From the Jazz Age through the Kennedy administration, Edmund Wilson (1895--1972) stood at the center of the American cultural scene. A champion of the young Ernest Hemingway, a loyal friend and mentor of F. Scott Fitzgerald, and an ally of John Dos Passos during the Depression, Wilson wrote classics of literary and intellectual history (including Axel's Castle, To the Finland Station, and Patriotic Gore), searching reportage, and insightful criticism. Though he documented his private life in openly erotic fiction and journals, he left the personal dramas at its center in shadow. Lewis M. Dabney, the first writer to integrate Wilson's life and work, vividly encompasses his formative love affair with Edna St. Vincent Millay, his tempestuous marriage to Mary McCarthy, and his lasting accord with Elena Mumm Thornton, as well as his volatile friendship with Vladimir Nabokov and enduring ties with W. H. Auden and Isaiah Berlin.
Steeped in knowledge of the era, this compelling narrative follows the critic's intellectual development, from son of small-town New Jersey gentry to America's last great renaissance man, a lucid commentator on everything from the Russian classics to Native American rituals to the Dead Sea Scrolls. Dabney shows why Wilson was and has remained -- in his cosmopolitanism and trenchant nonconformity -- a model for young writers and intellectuals, as well as the favorite critic of the general reader. Edmund Wilson has been widely recognized as the authoritative biography of a brilliant man whose life reflected the grand sweep of twentieth-century cultural, social, and human experience.
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Lewis M. Dabney edited Wilson's last journal, The Sixties, as well as Edmund Wilson: Centennial Reflections. He is a professor of English at the University of Wyoming.Excerpt. © Reprinted by permission. All rights reserved.:
Excerpted from Edmund Wilson: A Life in Literature by Lewis M. Dabney. Copyright © 2005 by Lewis M. Dabney. Published in August 2005 by Farrar, Straus and Giroux, LLC. All rights reserved.
On a brisk afternoon in September 1922, a conservatively dressed young man with red hair sat on the upper deck of a Fifth Avenue bus in Manhattan, engrossed in a manuscript. A friend at the literary magazine The Dial had put a long poem into his hands. The Dial was interested in publishing it, and the editors hoped that the young man Edmund Wilson would write an essay to elucidate the poem. By the time he reached Greenwich Village, Wilson had completed a first reading of T. S. Eliot’s The Waste Land. Decades later he would recall being bowled over,” and his essay called the poem simply one triumph after another.” This recognition of Eliot followed Wilson’s account, in The New Republic, of Joyce’s Ulysses as a masterpiece fusing naturalism and symbolism, re-creating the mind straining always to perpetuate and perfect itself” and the body always laboring and throbbing to throw up some beauty from its darkness.” He believed the general reader could absorb these works that challenged existing literary forms and commandeered in new ways the powers of language. Both Eliot and Joyce, he thought, occasionally tried one’s patience, but he was committed to making them more accessible.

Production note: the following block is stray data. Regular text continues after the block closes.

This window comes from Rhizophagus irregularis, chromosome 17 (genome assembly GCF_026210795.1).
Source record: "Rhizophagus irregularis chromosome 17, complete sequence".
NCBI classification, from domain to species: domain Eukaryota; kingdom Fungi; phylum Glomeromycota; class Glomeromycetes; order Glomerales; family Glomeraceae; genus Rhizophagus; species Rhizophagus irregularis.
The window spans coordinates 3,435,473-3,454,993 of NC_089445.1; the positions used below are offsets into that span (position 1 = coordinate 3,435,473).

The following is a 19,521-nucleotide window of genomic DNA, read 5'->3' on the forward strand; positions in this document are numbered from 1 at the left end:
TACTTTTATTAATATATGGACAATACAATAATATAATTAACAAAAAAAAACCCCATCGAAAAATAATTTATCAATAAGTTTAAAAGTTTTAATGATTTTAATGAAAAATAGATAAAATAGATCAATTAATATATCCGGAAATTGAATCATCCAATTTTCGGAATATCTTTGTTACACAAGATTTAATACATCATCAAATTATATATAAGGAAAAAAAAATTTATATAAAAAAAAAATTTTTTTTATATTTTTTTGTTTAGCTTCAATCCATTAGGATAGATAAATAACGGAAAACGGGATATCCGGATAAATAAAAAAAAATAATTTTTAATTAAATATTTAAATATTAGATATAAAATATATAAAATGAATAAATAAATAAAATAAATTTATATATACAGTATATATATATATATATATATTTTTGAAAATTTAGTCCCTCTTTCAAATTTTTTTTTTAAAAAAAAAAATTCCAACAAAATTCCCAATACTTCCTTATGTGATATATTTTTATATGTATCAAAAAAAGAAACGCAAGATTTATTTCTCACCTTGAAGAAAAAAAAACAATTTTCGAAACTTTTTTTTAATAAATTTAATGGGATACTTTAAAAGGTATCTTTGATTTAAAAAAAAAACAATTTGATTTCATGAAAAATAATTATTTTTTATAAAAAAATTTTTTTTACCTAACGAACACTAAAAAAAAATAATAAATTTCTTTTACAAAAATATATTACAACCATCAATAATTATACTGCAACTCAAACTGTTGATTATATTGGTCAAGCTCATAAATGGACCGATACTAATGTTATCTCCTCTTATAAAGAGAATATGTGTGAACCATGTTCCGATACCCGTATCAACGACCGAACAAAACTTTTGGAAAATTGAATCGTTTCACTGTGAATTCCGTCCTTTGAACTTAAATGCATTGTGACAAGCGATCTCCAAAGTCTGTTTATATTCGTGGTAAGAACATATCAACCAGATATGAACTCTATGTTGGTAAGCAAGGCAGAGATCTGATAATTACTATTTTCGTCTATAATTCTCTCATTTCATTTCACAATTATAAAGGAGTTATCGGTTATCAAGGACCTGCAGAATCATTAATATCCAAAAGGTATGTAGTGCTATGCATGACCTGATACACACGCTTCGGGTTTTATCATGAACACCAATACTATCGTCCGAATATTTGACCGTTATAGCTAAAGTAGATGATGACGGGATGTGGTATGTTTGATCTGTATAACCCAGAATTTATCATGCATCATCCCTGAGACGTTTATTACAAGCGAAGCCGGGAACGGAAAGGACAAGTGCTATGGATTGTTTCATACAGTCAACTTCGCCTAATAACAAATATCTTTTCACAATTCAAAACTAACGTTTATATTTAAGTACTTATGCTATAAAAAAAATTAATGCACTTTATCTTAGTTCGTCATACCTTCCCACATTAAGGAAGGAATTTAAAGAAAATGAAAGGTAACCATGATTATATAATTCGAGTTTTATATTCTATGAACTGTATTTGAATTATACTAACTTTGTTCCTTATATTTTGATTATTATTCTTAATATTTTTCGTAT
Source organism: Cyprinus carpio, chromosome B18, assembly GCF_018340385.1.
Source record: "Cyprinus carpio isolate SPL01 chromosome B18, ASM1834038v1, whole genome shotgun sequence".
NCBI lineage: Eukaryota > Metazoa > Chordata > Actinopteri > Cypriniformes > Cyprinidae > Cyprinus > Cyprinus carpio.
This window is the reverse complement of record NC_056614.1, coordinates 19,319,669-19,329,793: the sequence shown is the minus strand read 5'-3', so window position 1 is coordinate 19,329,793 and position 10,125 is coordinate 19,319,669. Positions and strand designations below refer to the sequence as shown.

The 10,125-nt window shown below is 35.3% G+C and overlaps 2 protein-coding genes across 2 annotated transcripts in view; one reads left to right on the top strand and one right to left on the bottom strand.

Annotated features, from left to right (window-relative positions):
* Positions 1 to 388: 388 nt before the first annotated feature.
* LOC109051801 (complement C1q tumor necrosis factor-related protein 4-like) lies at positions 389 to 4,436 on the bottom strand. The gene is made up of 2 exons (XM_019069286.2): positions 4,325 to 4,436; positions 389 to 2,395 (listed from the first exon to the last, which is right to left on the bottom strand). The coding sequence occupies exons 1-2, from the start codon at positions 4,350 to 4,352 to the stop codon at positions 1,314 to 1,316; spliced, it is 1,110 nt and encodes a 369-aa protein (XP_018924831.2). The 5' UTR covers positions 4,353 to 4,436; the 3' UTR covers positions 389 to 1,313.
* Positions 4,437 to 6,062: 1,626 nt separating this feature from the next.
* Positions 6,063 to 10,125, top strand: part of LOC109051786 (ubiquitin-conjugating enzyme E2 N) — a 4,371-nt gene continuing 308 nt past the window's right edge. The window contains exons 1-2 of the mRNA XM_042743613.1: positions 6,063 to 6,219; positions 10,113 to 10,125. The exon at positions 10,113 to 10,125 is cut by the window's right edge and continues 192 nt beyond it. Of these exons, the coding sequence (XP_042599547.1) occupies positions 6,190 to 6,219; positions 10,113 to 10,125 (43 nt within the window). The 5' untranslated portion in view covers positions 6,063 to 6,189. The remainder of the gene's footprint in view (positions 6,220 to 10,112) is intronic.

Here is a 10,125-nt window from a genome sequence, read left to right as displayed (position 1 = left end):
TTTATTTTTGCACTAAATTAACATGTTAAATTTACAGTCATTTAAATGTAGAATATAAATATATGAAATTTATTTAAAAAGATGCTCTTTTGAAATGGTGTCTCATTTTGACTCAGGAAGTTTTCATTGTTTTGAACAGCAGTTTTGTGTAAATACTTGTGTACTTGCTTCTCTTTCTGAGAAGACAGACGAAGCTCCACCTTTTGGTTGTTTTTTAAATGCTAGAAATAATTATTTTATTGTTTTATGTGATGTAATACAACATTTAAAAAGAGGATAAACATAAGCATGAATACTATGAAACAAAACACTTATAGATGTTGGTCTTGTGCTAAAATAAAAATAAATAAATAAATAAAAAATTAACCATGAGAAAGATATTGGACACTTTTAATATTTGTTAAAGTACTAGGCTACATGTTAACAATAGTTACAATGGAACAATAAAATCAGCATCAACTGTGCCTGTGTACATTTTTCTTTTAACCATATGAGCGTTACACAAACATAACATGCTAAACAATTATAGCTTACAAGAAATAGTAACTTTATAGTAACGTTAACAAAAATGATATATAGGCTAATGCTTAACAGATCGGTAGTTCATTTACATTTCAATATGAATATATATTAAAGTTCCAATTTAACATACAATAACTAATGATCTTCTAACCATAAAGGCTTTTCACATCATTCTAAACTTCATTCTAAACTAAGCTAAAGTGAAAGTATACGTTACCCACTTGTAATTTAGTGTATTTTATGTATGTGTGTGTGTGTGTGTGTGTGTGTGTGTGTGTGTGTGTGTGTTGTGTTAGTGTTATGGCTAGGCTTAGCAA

Edmund Wilson was twenty-seven. He was fortunate to come on the scene as a critic when he did, but he had trained for this moment. At fifteen he had been sure of his literary vocation, and he absorbed all that liberal education had to offer both at the Hill School and at Princeton, where extraordinary teachers encouraged his curiosity and enthusiasm for books and about ideas. He emerged from his parents’ uncongenial marriage with emotional scars, but his confidence in his abilities was strong, and he was seasoned by a year as a hospital orderly in France during World War I. Though he hated the suffering he saw, he liked being on a footing of relative equality with Americans of diverse backgrounds, and returned to his country skeptical of institutions and of rank and social privilege. He joined Vanity Fair as an editorial assistant, immediately became its managing editor, and began publishing criticism there as well as in other magazines.